Kulchyski, a co-founder of Wa Ni Ska Tan who has worked with hydro-impacted communities in northern Manitoba for more than two decades, says the NFA’s key commitments were never met.
“I think [Manitoba] Hydro thought they were going to make so much money they wouldn’t know what to do with it, and they were going to throw some money at these communities and they’d be fine,” he says.
But the promises proved too costly for Hydro, from a financial standpoint, Kulchyski explains.
“The community needs, and also the environmental impacts, I think were far greater than they anticipated,” he says, adding the provincial utility “still touts hydro as clean power — but that’s now in absolute denial.”
From Canada’s perspective, Kulchyski figures the feds were “very worried about their water commitment and the cost of that, especially when they saw that…it wasn’t going to be safe to drink the water from the river.
“So suddenly supplying fresh water to the communities was an expensive proposition,” he explains.
With provincial and federal governments and Manitoba Hydro largely unwilling or unable to fulfill their promises to the communities, they “went community by community, offering them various packages of some hundreds of millions of dollars,” Kulchyski continues, “if the communities would sign an agreement that said they would no longer pursue any legal action under the NFA.”
Four of the five NFA Nations, excluding Cross Lake, signed what Hydro has called “implementation agreements”.
Or, as Kulchyski calls them, “extinguishment agreements”.
“They are basically agreements saying ‘we won’t live up to our promises under the NFA and you’ll get some money instead,’” he says.
Cash compensation “never going to be enough”: councillor
(A sign by the Jenpeg generating station warns of a rapidly changing water levels. Photo: Ashley Brandson/APTN)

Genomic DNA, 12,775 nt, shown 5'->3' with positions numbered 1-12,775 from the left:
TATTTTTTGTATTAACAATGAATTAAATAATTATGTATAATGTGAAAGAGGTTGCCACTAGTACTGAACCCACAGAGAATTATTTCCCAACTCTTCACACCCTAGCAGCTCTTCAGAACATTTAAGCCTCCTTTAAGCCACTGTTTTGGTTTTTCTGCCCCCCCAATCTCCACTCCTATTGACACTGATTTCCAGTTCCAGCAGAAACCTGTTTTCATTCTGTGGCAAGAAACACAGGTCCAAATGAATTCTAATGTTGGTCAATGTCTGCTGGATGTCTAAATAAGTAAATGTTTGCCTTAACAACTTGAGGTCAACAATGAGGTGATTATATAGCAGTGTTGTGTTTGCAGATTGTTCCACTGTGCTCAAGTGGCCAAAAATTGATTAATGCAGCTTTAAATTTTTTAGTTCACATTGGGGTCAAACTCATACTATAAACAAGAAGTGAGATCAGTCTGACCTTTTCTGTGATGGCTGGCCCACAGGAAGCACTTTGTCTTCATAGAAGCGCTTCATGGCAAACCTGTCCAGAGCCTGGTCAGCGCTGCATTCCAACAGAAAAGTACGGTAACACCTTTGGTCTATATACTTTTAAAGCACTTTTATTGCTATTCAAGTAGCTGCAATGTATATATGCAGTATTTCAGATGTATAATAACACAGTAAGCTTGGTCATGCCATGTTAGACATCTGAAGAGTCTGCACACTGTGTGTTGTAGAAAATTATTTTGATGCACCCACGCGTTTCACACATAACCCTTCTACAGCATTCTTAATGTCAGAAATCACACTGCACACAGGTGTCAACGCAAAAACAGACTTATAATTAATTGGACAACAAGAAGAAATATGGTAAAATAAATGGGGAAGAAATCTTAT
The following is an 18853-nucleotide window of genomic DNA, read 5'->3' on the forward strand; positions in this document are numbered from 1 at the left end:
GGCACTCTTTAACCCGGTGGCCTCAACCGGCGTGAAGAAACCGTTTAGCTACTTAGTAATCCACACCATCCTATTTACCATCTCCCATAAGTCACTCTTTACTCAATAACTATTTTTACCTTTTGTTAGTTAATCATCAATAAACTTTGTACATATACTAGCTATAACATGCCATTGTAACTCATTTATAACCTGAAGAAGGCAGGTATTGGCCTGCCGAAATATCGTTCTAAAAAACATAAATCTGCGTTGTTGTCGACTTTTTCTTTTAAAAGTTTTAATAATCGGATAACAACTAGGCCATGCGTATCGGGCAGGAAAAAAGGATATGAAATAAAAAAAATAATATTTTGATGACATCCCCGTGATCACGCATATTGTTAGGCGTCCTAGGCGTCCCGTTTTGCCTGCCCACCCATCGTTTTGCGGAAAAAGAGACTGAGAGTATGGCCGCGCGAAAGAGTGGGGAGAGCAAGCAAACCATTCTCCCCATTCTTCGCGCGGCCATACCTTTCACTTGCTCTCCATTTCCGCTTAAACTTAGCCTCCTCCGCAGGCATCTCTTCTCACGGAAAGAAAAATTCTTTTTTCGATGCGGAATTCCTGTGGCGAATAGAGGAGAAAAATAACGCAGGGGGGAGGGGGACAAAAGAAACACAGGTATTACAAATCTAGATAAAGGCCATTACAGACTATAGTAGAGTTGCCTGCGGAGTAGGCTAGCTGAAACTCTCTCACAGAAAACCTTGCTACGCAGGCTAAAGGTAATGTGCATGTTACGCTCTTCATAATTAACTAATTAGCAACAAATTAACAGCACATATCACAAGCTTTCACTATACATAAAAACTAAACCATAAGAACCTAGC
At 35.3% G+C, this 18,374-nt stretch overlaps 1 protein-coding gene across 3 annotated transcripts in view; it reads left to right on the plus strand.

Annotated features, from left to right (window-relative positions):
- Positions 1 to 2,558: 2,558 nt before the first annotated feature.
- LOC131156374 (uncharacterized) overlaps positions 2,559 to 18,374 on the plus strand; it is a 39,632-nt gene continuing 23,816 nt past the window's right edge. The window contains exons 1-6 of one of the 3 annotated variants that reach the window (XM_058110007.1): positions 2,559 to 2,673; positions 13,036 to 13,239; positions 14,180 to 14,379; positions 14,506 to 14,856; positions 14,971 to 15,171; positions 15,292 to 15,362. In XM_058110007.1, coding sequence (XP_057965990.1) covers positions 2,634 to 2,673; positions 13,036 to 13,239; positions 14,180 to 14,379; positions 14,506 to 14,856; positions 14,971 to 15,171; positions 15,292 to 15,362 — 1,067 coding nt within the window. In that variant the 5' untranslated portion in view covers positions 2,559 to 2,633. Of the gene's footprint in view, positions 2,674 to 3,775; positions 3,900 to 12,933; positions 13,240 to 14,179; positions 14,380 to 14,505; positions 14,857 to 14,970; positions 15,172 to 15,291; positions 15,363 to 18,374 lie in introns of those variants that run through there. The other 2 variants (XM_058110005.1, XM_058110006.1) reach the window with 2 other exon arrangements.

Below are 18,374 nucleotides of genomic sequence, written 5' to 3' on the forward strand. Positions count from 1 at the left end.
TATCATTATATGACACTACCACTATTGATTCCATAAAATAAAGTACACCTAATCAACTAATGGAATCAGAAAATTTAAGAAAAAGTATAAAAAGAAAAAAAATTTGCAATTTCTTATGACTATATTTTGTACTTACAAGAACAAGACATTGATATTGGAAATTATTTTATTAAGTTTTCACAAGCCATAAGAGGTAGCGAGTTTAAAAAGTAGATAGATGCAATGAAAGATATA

Norway House signed its implementation agreement in 1997.
The $78.9 million deal compensated the community for the harms hydro had inflicted on its people.
Over the past 20 years the band has used the money to build housing, a multi-use facility, and to fund programs in the community.
Band councillor Langford Saunders says most of that money is now spent, though some remains invested but not generating as much interest as the band council hoped.
Yet with some new infrastructure and several now-defunct programs, Saunders says the impacts of hydro development on his community continue.
The beaches he grew up playing on are still gone due to the flooding.
The scarcity of safe places for young people to swim or fish, coupled with fear of getting sick from the once-clean waters, is still keeping youth off the land, he says.
Saunders, who was elected to council earlier this year, says he’s hopeful Hydro will work with his community to ensure the people of Norway House are compensated for the loss of their way of life.
At the same time, “it’s never going to be enough,” he says.
“My opinion is we can’t put a price on the loss of the activities we used to do prior to the construction of the two channels [on Playgreen Lake]. We’ve lost a lot, and there’s not enough compensation to compensate for that.”
Saunders says Hydro’s “commitment to support the community has to continue.”
APTN News requested an interview with Manitoba Hydro for this series. They declined, but spokesperson Bruce Owen emailed a written statement.
“We recognize the impact hydro-electric development has had on many Indigenous communities,” he says. “We also recognize that resolving past grievances is fundamental to strengthening our relationships with Indigenous communities.”
APTN also reached out to Manitoba’s Minister of Indigenous and Northern Relations, Eileen Clarke, who declined our interview request.
“Hydro has altered our way of life,” Clarke says, standing on the shore at Two-Mile Channel after showing Wa Ni Ska Tan members how Hydro re-engineered the land and waters between Playgreen Lake and Lake Winnipeg.
“It’s altered everything. And what upsets me is they don’t show us proper regard or respect,” he continues.
“Sure, the damage is done already, but how can we minimize it? How can we help the lake survive?
“Someday I want to see my grandchildren…or my sons, continue this way of life that I’ve enjoyed.
“Trapping, hunting, fishing. It’s who we are as Cree people. The lake and the land were loaned to us by the Creator for us to survive. I want people to understand that. Life is not all rosy, and we have issues to deal with, but we try our best to live.”